Jenny Jiang

Three Years After the Adoption’s Finalization, Contemplating Predestination
by Jenny Hykes Jiang

I’m scrubbing egg and dried-on rice from the bowls,
dunking cups through the sudsy murk.

He brings me a square of paper dotted with perfectly round holes.
Here. I made it for you.

It’s an old cd sleeve
with most of the cellophane ripped away.

He’s pulled a dried-out reddish marker
across the paper in a fashion resembling nothing,

then found my hole punch
to make an assortment of circles.

I cannot say there is design.
Nor can I say there is not.

I hold it up to the evening light.

One day I think he must ask why,
or, as I have, how they could have done it or not done it.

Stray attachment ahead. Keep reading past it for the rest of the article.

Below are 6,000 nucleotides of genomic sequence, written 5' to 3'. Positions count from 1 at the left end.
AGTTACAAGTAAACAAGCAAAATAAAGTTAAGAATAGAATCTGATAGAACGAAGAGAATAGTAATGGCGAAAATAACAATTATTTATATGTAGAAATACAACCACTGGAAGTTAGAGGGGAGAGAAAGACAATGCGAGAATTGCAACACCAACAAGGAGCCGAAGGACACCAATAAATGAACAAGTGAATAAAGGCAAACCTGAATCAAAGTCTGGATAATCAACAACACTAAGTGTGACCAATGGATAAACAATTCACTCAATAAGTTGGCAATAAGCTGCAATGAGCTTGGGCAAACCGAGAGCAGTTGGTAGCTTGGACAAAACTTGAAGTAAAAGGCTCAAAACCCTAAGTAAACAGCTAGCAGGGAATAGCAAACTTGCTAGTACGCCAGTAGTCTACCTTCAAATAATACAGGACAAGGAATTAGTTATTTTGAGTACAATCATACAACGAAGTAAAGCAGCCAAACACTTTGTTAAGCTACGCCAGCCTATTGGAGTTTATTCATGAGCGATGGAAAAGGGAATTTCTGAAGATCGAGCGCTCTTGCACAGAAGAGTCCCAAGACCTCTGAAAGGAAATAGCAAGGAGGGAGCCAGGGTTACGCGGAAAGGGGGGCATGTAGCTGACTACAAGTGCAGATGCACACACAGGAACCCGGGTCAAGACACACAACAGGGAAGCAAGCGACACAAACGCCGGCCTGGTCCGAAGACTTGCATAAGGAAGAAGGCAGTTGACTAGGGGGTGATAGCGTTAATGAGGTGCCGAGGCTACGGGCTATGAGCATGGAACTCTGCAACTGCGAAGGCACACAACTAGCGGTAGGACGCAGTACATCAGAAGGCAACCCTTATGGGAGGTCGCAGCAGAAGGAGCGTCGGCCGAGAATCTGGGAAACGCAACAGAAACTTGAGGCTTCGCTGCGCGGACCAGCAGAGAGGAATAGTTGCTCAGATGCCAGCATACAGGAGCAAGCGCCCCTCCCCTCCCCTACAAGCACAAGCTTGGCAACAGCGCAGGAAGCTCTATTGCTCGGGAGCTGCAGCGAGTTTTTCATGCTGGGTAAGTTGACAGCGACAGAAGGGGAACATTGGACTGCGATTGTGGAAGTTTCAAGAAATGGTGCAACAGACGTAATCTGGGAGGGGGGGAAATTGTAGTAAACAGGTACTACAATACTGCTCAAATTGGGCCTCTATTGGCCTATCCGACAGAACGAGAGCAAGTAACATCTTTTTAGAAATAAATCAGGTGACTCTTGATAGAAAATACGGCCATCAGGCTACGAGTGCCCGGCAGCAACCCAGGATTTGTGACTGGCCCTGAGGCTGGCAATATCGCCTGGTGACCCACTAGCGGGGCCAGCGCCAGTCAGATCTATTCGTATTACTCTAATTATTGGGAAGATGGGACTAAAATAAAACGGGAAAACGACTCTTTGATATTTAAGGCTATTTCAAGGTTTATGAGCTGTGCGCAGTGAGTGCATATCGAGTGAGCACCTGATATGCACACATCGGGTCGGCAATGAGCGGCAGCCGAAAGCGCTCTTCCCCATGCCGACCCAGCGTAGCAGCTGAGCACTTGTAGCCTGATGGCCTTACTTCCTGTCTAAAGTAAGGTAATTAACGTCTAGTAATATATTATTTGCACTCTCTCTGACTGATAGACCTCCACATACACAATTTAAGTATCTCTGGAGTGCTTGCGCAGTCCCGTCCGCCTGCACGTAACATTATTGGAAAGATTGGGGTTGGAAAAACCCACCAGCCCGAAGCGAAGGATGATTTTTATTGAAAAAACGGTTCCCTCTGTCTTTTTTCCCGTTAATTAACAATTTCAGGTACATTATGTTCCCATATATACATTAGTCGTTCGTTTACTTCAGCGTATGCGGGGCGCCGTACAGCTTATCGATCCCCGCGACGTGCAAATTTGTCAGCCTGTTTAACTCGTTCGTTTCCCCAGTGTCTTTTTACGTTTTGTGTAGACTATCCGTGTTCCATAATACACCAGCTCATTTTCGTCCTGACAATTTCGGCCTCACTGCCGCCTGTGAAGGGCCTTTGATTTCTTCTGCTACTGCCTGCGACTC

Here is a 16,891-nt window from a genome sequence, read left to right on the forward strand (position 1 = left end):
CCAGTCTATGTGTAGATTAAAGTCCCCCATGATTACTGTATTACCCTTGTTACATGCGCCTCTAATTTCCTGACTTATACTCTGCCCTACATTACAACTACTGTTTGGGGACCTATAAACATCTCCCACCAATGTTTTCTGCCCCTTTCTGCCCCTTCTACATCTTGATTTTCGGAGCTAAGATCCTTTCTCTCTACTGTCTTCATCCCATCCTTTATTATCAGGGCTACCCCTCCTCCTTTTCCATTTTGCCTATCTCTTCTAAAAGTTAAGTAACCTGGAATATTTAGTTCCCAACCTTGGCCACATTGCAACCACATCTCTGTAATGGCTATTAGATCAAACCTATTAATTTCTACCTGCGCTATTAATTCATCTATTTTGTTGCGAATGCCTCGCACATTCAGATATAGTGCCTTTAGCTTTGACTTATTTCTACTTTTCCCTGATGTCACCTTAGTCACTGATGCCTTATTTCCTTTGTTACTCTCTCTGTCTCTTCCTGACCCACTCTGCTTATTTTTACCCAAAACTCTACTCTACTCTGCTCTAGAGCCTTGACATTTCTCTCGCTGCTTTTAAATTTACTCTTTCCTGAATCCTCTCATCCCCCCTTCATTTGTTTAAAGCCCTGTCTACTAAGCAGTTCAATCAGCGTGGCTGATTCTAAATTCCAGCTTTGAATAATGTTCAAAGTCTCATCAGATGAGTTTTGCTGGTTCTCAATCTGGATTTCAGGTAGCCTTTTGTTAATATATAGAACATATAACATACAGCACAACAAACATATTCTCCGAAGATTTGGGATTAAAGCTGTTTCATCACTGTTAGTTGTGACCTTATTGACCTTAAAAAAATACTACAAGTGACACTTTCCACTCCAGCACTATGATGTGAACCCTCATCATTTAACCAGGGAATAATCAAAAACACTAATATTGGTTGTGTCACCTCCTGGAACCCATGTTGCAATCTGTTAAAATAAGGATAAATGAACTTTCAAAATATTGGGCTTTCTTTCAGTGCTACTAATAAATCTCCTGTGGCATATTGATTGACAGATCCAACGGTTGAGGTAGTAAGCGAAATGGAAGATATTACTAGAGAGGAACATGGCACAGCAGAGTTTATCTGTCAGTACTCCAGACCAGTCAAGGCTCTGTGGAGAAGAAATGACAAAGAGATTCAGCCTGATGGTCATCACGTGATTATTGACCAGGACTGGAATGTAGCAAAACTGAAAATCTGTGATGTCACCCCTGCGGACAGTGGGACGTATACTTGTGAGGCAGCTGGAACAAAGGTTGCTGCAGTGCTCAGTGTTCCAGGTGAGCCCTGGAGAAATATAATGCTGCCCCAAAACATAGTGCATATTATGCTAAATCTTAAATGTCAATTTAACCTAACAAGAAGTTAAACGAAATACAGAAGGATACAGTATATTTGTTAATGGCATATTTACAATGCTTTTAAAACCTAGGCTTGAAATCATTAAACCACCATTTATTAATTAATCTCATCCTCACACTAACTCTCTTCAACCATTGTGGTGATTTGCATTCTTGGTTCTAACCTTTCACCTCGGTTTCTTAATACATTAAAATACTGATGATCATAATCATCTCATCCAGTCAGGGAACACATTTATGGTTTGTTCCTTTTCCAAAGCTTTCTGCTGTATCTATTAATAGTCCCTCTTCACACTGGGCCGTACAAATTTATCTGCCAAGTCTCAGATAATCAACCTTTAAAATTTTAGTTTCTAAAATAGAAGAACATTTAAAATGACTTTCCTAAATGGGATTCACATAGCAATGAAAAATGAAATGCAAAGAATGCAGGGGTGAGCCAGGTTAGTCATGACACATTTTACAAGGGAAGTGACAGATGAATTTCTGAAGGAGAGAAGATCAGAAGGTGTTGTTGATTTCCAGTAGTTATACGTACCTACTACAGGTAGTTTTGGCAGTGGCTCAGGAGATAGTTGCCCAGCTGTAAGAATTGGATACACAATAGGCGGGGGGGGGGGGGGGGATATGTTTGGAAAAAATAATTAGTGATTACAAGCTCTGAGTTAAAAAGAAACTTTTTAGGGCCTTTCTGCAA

And how do I know
if he will shudder, as I have,

in stunned gratitude
that they did and didn’t.

His hair wisps a color between
sand and earth; his smile explodes,

expands like nothing our gene pool could
fashion, overwhelming,

undoing, re-creating his whole
stubby, sun-browned face.

As an artist might take a small scissors
and plain white paper and suddenly unfold

a city of skyscrapers, laced with windows,
or a ruffled peony bee-studded, tinged pink.

What can I say to Calvin, to the Apostle Paul, to Plato,
to all the knots anyone has ever wished

to tie on this ragged cloak called knowing?
Here is this riddled light. A ribbon of holes.

My hands, still damp, have warped
and wrinkled the paper. He’s gone

to punch more holes. I tape the gift
to a window washed with night.


Published in Cider Press Review, Volume 23, Issue 3.

Jenny Hykes JiangJenny Hykes Jiang’s poetry has appeared in Arts & Letters, Caesura, Tule Review, and elsewhere. Raised in rural Iowa, she has taught English as a Second Language literacy skills in Asia and throughout the United States. Currently she is raising three sons in the Sacramento area.

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